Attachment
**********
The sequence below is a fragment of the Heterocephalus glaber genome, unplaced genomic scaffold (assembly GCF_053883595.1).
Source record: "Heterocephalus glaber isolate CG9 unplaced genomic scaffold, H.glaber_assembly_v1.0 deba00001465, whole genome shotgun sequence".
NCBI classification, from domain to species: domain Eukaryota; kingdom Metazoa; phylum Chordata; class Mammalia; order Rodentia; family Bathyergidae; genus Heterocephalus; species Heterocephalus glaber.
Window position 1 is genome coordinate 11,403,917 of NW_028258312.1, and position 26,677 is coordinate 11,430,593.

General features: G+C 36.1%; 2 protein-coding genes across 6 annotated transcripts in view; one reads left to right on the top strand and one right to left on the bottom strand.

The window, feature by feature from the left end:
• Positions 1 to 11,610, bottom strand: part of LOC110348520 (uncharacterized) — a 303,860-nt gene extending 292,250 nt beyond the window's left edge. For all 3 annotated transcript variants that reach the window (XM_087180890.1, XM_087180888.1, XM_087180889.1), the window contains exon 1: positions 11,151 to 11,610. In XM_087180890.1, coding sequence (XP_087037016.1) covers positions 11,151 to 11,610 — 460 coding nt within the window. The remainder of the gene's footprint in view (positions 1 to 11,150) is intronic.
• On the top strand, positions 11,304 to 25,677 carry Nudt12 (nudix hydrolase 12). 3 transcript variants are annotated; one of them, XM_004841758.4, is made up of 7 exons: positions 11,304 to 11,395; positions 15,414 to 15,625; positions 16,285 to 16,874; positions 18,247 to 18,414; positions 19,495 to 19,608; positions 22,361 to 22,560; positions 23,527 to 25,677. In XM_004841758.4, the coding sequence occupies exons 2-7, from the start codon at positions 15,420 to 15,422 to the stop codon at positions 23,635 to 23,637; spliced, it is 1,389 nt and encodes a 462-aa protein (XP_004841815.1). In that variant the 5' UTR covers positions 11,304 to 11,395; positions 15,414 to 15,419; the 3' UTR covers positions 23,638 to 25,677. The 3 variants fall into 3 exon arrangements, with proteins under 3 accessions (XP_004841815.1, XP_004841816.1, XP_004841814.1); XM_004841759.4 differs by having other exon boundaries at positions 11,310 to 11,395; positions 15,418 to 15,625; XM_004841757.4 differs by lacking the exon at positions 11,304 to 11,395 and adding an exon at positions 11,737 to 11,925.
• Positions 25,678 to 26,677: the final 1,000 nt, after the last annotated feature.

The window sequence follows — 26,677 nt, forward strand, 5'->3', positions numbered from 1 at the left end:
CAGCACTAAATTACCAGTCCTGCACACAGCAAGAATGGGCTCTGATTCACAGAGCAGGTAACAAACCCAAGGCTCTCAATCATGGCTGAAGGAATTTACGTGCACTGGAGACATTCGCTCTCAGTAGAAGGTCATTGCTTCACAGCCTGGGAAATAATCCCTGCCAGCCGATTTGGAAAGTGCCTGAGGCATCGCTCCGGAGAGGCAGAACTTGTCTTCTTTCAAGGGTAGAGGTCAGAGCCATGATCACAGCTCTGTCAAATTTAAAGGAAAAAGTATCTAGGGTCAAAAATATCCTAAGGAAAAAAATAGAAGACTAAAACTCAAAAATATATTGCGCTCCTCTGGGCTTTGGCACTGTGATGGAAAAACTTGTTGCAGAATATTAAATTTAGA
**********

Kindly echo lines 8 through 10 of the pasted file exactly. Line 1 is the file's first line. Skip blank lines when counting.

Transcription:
• On the top strand, positions 11,304 to 25,677 carry Nudt12 (nudix hydrolase 12). 3 transcript variants are annotated; one of them, XM_004841758.4, is made up of 7 exons: positions 11,304 to 11,395; positions 15,414 to 15,625; positions 16,285 to 16,874; positions 18,247 to 18,414; positions 19,495 to 19,608; positions 22,361 to 22,560; positions 23,527 to 25,677. In XM_004841758.4, the coding sequence occupies exons 2-7, from the start codon at positions 15,420 to 15,422 to the stop codon at positions 23,635 to 23,637; spliced, it is 1,389 nt and encodes a 462-aa protein (XP_004841815.1). In that variant the 5' UTR covers positions 11,304 to 11,395; positions 15,414 to 15,419; the 3' UTR covers positions 23,638 to 25,677. The 3 variants fall into 3 exon arrangements, with proteins under 3 accessions (XP_004841815.1, XP_004841816.1, XP_004841814.1); XM_004841759.4 differs by having other exon boundaries at positions 11,310 to 11,395; positions 15,418 to 15,625; XM_004841757.4 differs by lacking the exon at positions 11,304 to 11,395 and adding an exon at positions 11,737 to 11,925.
• Positions 25,678 to 26,677: the final 1,000 nt, after the last annotated feature.

The window sequence follows — 26,677 nt, forward strand, 5'->3', positions numbered from 1 at the left end: